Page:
The Bank of England will only require staff to work in the office one day a week from September, in contrast to many City banks that are asking workers to return to a full-time commute to the Square Mile.
As the prime minister confirmed the lifting of most remaining Covid-19 restrictions from 19 July, a senior official said the central bank would trial a “hybrid” model allowing people working from home to participate in meetings at its Threadneedle Street offices.
The deputy governor and chief operating officer, Joanna Place, said she expected staff to eventually return to the office three to four days a week but that it would take some time before that was achieved.
Several City banks have said they intend to bring staff back full time once ministers drop their insistence that people work from home if they are able to.
The stance taken by banks in Europe has proved to be more flexible than their counterparts in New York, where bank bosses have taken a harder line and insisted that once government guidelines allow, pre-pandemic norms should be re-established.
Earlier this year the chief executive of Goldman Sachs, David Solomon, called remote working an “aberration” that needed to be corrected “as soon as possible”.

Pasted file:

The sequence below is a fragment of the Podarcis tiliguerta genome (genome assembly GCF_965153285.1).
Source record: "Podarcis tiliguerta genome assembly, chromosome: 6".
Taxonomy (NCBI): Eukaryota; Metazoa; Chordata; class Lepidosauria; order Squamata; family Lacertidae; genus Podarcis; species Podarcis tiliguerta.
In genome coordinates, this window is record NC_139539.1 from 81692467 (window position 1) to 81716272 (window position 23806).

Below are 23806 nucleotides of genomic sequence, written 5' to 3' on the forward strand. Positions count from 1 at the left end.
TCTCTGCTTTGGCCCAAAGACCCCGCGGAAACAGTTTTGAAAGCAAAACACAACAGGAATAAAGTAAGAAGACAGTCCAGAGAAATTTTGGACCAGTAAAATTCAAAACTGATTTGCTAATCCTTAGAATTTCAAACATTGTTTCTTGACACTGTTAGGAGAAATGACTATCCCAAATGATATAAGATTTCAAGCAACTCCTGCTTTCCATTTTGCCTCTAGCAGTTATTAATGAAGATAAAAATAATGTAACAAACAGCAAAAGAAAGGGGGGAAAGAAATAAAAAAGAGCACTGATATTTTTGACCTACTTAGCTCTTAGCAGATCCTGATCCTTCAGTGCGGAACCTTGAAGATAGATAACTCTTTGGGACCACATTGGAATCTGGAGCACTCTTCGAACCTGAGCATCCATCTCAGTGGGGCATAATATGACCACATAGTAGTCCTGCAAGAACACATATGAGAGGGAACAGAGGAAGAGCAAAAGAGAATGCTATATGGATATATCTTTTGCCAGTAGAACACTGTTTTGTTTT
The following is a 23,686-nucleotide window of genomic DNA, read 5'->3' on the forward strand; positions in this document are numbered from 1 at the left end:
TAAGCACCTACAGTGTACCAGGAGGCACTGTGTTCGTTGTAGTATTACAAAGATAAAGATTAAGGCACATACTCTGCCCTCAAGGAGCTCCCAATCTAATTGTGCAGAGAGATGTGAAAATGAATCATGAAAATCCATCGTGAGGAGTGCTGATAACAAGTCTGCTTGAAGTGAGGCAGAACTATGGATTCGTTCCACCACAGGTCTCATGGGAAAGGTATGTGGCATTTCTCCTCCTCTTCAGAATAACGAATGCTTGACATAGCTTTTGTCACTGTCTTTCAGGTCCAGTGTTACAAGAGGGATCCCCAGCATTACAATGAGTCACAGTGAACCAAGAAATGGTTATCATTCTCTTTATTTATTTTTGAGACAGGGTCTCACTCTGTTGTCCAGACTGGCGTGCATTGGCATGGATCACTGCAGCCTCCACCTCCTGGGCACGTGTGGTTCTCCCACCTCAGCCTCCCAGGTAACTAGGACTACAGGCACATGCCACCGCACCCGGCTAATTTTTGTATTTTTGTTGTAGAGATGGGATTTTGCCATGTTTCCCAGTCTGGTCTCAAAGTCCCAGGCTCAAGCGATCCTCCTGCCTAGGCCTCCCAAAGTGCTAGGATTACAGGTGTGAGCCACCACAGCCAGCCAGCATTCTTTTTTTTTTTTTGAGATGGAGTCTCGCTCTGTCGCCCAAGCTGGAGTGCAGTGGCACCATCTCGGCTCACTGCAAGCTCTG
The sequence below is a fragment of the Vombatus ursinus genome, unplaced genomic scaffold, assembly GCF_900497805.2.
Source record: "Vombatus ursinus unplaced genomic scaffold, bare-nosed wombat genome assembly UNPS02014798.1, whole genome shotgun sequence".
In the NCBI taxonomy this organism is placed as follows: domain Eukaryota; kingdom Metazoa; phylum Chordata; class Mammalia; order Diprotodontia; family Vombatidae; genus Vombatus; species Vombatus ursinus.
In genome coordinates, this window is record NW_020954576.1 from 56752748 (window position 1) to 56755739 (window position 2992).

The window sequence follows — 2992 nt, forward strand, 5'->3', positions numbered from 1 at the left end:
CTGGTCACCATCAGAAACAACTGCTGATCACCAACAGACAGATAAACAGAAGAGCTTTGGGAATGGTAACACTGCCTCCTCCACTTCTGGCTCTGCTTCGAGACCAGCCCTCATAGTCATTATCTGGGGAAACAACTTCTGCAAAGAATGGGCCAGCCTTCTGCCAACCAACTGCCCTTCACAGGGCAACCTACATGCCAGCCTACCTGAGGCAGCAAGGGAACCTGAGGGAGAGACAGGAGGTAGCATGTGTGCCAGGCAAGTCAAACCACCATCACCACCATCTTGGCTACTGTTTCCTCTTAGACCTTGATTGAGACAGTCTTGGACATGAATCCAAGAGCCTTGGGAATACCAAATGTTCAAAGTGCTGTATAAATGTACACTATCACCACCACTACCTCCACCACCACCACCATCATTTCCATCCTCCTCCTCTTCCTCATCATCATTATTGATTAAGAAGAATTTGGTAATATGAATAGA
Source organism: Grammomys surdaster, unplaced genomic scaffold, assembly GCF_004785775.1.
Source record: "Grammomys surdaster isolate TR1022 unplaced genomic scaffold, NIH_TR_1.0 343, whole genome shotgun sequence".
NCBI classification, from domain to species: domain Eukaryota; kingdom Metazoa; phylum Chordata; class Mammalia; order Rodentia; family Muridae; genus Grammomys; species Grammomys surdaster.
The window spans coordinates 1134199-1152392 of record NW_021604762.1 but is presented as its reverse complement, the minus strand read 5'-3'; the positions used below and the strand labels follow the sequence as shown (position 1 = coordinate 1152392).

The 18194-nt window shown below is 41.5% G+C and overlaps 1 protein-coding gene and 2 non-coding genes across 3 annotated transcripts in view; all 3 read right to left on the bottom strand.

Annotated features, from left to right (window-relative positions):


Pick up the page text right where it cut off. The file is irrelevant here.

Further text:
Morgan Stanley’s chief executive, James Gorman, told his New York bankers that anyone who felt safe going out to a restaurant should be returning to the office.
Place said the BoE had enlisted a network of 250 “digital ninjas” – staff who have helped colleagues to adapt and benefit from new tools and technologies – to provide additional support to staff in their new working environments.
“The Bank of England, like all employers, is on a journey and we’ll all learn a lot over the next year or so. It’s not just what we can enable by adaptations to technology and buildings, but what is the optimal model for our businesses, given our most important asset is our people, and of course the interactions between them,” she said.